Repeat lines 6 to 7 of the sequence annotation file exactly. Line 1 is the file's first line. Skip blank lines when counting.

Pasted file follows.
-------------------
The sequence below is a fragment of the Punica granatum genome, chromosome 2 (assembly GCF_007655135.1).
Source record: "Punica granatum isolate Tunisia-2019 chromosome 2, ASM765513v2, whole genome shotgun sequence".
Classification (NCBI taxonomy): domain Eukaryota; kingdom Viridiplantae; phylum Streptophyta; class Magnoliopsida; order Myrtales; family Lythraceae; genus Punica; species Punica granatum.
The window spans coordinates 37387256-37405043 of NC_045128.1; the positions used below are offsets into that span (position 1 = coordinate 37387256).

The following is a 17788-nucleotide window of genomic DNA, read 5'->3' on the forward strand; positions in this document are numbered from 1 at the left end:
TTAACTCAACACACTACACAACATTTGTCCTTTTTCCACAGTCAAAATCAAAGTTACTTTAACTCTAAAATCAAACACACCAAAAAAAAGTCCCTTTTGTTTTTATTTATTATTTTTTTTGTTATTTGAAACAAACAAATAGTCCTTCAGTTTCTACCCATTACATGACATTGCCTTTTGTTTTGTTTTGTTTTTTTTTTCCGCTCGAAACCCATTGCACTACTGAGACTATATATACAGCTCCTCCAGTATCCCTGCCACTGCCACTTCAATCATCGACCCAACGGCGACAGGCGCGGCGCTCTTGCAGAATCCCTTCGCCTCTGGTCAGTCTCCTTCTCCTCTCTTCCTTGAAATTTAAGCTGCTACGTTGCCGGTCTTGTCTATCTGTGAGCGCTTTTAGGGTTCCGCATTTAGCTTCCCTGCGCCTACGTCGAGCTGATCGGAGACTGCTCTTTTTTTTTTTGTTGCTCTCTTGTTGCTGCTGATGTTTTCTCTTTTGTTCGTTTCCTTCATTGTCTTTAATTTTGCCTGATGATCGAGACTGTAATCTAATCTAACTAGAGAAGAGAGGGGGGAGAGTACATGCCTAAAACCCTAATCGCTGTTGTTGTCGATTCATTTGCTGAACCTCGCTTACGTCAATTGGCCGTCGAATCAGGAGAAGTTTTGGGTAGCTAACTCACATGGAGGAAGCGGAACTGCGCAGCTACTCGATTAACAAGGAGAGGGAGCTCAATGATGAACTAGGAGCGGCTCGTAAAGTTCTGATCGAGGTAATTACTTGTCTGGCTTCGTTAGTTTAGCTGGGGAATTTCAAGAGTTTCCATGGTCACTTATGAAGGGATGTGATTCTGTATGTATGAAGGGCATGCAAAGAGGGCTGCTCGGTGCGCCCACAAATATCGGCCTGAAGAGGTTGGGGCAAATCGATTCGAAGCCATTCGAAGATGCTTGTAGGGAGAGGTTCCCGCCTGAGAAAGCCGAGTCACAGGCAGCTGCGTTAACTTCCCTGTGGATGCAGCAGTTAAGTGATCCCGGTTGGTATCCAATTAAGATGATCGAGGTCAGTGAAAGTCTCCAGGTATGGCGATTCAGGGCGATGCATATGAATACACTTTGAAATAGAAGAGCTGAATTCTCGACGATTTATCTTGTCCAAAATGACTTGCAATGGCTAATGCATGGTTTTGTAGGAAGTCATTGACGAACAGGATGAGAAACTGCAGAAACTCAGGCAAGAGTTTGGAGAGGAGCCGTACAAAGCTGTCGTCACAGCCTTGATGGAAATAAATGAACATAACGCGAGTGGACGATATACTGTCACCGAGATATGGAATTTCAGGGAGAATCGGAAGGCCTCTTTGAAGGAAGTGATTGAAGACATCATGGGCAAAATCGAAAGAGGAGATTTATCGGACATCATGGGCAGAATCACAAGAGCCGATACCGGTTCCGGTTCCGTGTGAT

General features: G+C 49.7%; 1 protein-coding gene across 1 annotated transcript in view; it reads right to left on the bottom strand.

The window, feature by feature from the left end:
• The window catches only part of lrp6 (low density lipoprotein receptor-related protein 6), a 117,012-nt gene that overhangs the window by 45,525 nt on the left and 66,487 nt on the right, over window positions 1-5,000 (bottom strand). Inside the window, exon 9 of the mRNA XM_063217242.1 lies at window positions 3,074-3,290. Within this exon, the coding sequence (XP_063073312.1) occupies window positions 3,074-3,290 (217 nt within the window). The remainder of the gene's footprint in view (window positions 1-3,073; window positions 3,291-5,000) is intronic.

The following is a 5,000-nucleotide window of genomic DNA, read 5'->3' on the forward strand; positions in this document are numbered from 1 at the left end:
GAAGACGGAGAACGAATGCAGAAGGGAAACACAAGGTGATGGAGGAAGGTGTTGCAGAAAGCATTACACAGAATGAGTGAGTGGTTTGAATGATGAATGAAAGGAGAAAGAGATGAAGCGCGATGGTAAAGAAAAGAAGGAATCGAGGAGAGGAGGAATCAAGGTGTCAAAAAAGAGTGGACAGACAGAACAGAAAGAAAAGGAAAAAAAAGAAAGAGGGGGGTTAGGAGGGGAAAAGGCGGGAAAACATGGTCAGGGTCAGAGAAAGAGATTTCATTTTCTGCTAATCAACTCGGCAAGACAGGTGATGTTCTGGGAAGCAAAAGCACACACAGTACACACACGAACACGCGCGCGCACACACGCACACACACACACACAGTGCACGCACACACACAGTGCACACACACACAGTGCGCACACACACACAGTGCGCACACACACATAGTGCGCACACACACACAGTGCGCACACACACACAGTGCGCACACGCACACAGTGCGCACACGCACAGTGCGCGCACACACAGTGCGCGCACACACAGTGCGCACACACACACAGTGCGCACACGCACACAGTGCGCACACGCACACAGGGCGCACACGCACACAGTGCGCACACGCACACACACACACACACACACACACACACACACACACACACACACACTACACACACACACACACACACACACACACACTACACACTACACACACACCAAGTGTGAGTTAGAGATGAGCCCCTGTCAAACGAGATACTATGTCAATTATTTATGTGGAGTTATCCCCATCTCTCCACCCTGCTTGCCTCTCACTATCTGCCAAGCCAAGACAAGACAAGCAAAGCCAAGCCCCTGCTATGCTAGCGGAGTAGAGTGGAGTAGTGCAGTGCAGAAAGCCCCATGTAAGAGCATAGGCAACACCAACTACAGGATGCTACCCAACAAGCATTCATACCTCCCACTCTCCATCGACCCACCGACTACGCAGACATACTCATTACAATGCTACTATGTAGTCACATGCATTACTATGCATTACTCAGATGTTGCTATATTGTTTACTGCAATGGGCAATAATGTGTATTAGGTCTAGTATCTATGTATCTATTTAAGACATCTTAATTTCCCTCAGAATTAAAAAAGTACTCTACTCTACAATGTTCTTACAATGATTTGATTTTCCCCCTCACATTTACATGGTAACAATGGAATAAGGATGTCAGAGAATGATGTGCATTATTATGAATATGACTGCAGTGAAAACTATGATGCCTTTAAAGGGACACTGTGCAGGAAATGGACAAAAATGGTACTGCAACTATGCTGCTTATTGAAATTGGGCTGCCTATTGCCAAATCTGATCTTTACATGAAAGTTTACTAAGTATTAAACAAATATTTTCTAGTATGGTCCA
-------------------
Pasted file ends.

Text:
TTAACTCAACACACTACACAACATTTGTCCTTTTTCCACAGTCAAAATCAAAGTTACTTTAACTCTAAAATCAAACACACCAAAAAAAAGTCCCTTTTGTTTTTATTTATTATTTTTTTTGTTATTTGAAACAAACAAATAGTCCTTCAGTTTCTACCCATTACATGACATTGCCTTTTGTTTTGTTTTGTTTTTTTTTTCCGCTCGAAACCCATTGCACTACTGAGACTATATATACAGCTCCTCCAGTATCCCTGCCACTGCCACTTCAATCATCGACCCAACGGCGACAGGCGCGGCGCTCTTGCAGAATCCCTTCGCCTCTGGTCAGTCTCCTTCTCCTCTCTTCCTTGAAATTTAAGCTGCTACGTTGCCGGTCTTGTCTATCTGTGAGCGCTTTTAGGGTTCCGCATTTAGCTTCCCTGCGCCTACGTCGAGCTGATCGGAGACTGCTCTTTTTTTTTTTGTTGCTCTCTTGTTGCTGCTGATGTTTTCTCTTTTGTTCGTTTCCTTCATTGTCTTTAATTTTGCCTGATGATCGAGACTGTAATCTAATCTAACTAGAGAAGAGAGGGGGGAGAGTACATGCCTAAAACCCTAATCGCTGTTGTTGTCGATTCATTTGCTGAACCTCGCTTACGTCAATTGGCCGTCGAATCAGGAGAAGTTTTGGGTAGCTAACTCACATGGAGGAAGCGGAACTGCGCAGCTACTCGATTAACAAGGAGAGGGAGCTCAATGATGAACTAGGAGCGGCTCGTAAAGTTCTGATCGAGGTAATTACTTGTCTGGCTTCGTTAGTTTAGCTGGGGAATTTCAAGAGTTTCCATGGTCACTTATGAAGGGATGTGATTCTGTATGTATGAAGGGCATGCAAAGAGGGCTGCTCGGTGCGCCCACAAATATCGGCCTGAAGAGGTTGGGGCAAATCGATTCGAAGCCATTCGAAGATGCTTGTAGGGAGAGGTTCCCGCCTGAGAAAGCCGAGTCACAGGCAGCTGCGTTAACTTCCCTGTGGATGCAGCAGTTAAGTGATCCCGGTTGGTATCCAATTAAGATGATCGAGGTCAGTGAAAGTCTCCAGGTATGGCGATTCAGGGCGATGCATATGAATACACTTTGAAATAGAAGAGCTGAATTCTCGACGATTTATCTTGTCCAAAATGACTTGCAATGGCTAATGCATGGTTTTGTAGGAAGTCATTGACGAACAGGATGAGAAACTGCAGAAACTCAGGCAAGAGTTTGGAGAGGAGCCGTACAAAGCTGTCGTCACAGCCTTGATGGAAATAAATGAACATAACGCGAGTGGACGATATACTGTCACCGAGATATGGAATTTCAGGGAGAATCGGAAGGCCTCTTTGAAGGAAGTGATTGAAGACATCATGGGCAAAATCGAAAGAGGAGATTTATCGGACATCATGGGCAGAATCACAAGAGCCGATACCGGTTCCGGTTCCGTGTGAT

General features: G+C 49.7%; 1 protein-coding gene across 1 annotated transcript in view; it reads right to left on the bottom strand.